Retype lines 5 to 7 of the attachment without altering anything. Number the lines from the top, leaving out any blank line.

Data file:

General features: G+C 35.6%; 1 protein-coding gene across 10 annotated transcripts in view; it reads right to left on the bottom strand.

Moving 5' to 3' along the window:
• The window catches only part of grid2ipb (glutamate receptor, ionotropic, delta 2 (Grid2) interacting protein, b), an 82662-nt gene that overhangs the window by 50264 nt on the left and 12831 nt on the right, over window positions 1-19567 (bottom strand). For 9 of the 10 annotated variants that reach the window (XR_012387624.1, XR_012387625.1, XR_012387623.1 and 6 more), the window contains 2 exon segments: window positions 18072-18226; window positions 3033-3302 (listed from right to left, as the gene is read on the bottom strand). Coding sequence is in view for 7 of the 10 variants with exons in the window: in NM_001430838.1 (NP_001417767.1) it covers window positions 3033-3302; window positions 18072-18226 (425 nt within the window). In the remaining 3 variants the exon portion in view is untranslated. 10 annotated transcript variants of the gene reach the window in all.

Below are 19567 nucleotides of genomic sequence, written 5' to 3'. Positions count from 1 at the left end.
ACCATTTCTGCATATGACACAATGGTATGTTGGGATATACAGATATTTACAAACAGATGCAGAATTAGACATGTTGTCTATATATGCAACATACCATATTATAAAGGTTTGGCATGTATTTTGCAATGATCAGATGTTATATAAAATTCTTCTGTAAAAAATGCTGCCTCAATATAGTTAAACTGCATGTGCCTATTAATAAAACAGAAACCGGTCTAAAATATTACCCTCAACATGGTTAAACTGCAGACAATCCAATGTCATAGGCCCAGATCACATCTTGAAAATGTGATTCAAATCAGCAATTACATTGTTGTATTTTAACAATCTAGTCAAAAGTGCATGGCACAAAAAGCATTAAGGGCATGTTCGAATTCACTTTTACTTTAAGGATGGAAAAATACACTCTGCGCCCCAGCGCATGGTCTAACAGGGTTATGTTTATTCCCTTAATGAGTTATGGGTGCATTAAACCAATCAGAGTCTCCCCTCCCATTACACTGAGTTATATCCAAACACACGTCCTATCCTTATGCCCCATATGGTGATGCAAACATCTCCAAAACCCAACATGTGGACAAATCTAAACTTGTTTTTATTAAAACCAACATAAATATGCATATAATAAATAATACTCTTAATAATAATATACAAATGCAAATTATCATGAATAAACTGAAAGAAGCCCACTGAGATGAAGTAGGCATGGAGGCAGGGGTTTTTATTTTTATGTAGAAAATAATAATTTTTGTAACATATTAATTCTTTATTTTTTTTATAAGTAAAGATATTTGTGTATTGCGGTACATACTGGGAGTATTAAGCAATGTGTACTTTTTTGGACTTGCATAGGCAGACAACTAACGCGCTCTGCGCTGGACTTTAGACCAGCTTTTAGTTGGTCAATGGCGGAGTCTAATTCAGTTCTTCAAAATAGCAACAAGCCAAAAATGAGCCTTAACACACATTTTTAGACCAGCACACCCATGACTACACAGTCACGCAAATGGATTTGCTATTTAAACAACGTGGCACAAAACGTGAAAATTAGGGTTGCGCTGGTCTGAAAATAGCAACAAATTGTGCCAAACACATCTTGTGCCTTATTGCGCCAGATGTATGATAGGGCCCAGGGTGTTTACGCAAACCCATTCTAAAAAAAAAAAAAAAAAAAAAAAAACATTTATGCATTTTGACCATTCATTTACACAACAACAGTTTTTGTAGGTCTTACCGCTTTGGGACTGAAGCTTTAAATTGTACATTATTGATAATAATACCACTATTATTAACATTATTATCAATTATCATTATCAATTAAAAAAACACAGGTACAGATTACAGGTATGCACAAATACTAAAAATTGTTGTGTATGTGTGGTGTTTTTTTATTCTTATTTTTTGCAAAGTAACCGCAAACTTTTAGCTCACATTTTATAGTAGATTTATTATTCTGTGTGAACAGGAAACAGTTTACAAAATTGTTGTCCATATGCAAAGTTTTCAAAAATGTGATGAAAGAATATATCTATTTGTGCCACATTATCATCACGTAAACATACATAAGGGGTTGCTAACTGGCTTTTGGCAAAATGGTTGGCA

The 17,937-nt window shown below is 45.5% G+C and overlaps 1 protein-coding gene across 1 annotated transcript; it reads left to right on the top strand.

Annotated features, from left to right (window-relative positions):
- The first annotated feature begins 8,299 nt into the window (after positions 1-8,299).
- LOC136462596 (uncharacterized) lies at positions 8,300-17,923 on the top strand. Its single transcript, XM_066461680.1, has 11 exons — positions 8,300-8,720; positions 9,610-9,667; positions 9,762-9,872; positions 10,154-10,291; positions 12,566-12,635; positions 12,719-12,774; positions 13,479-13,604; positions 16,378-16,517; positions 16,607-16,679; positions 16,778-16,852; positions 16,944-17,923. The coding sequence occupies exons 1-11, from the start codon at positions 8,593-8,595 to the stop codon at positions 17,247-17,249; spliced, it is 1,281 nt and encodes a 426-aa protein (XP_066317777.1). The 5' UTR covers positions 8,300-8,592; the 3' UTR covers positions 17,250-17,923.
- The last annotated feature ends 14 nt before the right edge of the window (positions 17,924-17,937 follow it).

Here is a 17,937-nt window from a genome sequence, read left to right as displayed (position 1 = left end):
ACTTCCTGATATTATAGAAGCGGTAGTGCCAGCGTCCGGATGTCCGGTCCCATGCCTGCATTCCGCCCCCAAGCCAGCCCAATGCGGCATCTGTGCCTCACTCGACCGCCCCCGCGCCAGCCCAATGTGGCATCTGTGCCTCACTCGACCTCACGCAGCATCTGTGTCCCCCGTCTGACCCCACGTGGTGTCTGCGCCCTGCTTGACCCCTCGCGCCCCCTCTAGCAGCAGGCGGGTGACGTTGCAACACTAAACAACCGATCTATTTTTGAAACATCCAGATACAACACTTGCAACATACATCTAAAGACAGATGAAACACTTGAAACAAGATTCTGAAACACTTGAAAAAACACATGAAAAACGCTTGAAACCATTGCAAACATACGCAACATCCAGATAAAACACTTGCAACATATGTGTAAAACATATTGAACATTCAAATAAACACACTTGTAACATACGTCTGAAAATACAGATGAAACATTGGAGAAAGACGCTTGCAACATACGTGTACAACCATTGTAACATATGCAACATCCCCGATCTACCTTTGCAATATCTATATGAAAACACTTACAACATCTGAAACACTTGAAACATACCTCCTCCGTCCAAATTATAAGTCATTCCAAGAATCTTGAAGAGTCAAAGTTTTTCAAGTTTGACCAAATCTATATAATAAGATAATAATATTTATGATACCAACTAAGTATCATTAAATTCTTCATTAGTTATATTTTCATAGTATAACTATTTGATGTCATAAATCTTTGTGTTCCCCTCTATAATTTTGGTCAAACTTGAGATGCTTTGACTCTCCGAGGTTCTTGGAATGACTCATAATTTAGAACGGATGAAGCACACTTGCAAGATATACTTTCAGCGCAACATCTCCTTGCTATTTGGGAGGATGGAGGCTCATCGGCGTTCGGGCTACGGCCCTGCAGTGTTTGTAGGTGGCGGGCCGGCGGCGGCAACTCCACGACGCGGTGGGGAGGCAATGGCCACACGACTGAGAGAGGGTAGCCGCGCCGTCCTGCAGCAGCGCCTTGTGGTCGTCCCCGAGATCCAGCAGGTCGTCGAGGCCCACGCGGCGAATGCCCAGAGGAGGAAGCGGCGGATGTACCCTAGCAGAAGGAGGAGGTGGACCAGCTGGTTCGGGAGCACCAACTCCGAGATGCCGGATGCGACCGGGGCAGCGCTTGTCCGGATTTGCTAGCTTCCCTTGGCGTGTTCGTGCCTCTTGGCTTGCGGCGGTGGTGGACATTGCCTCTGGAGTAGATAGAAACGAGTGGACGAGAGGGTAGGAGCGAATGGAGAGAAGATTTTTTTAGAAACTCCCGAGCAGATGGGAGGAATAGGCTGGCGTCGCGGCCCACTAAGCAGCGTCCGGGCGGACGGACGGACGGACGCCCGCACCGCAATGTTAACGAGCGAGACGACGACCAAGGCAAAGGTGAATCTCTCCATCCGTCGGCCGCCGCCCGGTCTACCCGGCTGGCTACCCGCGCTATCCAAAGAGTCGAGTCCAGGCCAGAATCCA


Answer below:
ACCATTTCTGCATATGACACAATGGTATGTTGGGATATACAGATATTTACAAACAGATGCAGAATTAGACATGTTGTCTATATATGCAACATACCATATTATAAAGGTTTGGCATGTATTTTGCAATGATCAGATGTTATATAAAATTCTTCTGTAAAAAATGCTGCCTCAATATAGTTAAACTGCATGTGCCTATTAATAAAACAGAAACCGGTCTAAAATATTACCCTCAACATGGTTAAACTGCAGACAATCCAATGTCATAGGCCCAGATCACATCTTGAAAATGTGATTCAAATCAGCAATTACATTGTTGTATTTTAACAATCTAGTCAAAAGTGCATGGCACAAAAAGCATTAAGGGCATGTTCGAATTCACTTTTACTTTAAGGATGGAAAAATACACTCTGCGCCCCAGCGCATGGTCTAACAGGGTTATGTTTATTCCCTTAATGAGTTATGGGTGCATTAAACCAATCAGAGTCTCCCCTCCCATTACACTGAGTTATATCCAAACACACGTCCTATCCTTATGCCCCATATGGTGATGCAAACATCTCCAAAACCCAACATGTGGACAAATCTAAACTTGTTTTTATTAAAACCAACATAAATATGCATATAATAAATAATACTCTTAATAATAATATACAAATGCAAATTATCATGAATAAACTGAAAGAAGCCCACTGAGATGAAGTAGGCATGGAGGCAGGGGTTTTTATTTTTATGTAGAAAATAATAATTTTTGTAACATATTAATTCTTTATTTTTTTTATAAGTAAAGATATTTGTGTATTGCGGTACATACTGGGAGTATTAAGCAATGTGTACTTTTTTGGACTTGCATAGGCAGACAACTAACGCGCTCTGCGCTGGACTTTAGACCAGCTTTTAGTTGGTCAATGGCGGAGTCTAATTCAGTTCTTCAAAATAGCAACAAGCCAAAAATGAGCCTTAACACACATTTTTAGACCAGCACACCCATGACTACACAGTCACGCAAATGGATTTGCTATTTAAACAACGTGGCACAAAACGTGAAAATTAGGGTTGCGCTGGTCTGAAAATAGCAACAAATTGTGCCAAACACATCTTGTGCCTTATTGCGCCAGATGTATGATAGGGCCCAGGGTGTTTACGCAAACCCATTCTAAAAAAAAAAAAAAAAAAAAAAAAACATTTATGCATTTTGACCATTCATTTACACAACAACAGTTTTTGTAGGTCTTACCGCTTTGGGACTGAAGCTTTAAATTGTACATTATTGATAATAATACCACTATTATTAACATTATTATCAATTATCATTATCAATTAAAAAAACACAGGTACAGATTACAGGTATGCACAAATACTAAAAATTGTTGTGTATGTGTGGTGTTTTTTTATTCTTATTTTTTGCAAAGTAACCGCAAACTTTTAGCTCACATTTTATAGTAGATTTATTATTCTGTGTGAACAGGAAACAGTTTACAAAATTGTTGTCCATATGCAAAGTTTTCAAAAATGTGATGAAAGAATATATCTATTTGTGCCACATTATCATCACGTAAACATACATAAGGGGTTGCTAACTGGCTTTTGGCAAAATGGTTGGCA

The 17,937-nt window shown below is 45.5% G+C and overlaps 1 protein-coding gene across 1 annotated transcript; it reads left to right on the top strand.

Annotated features, from left to right (window-relative positions):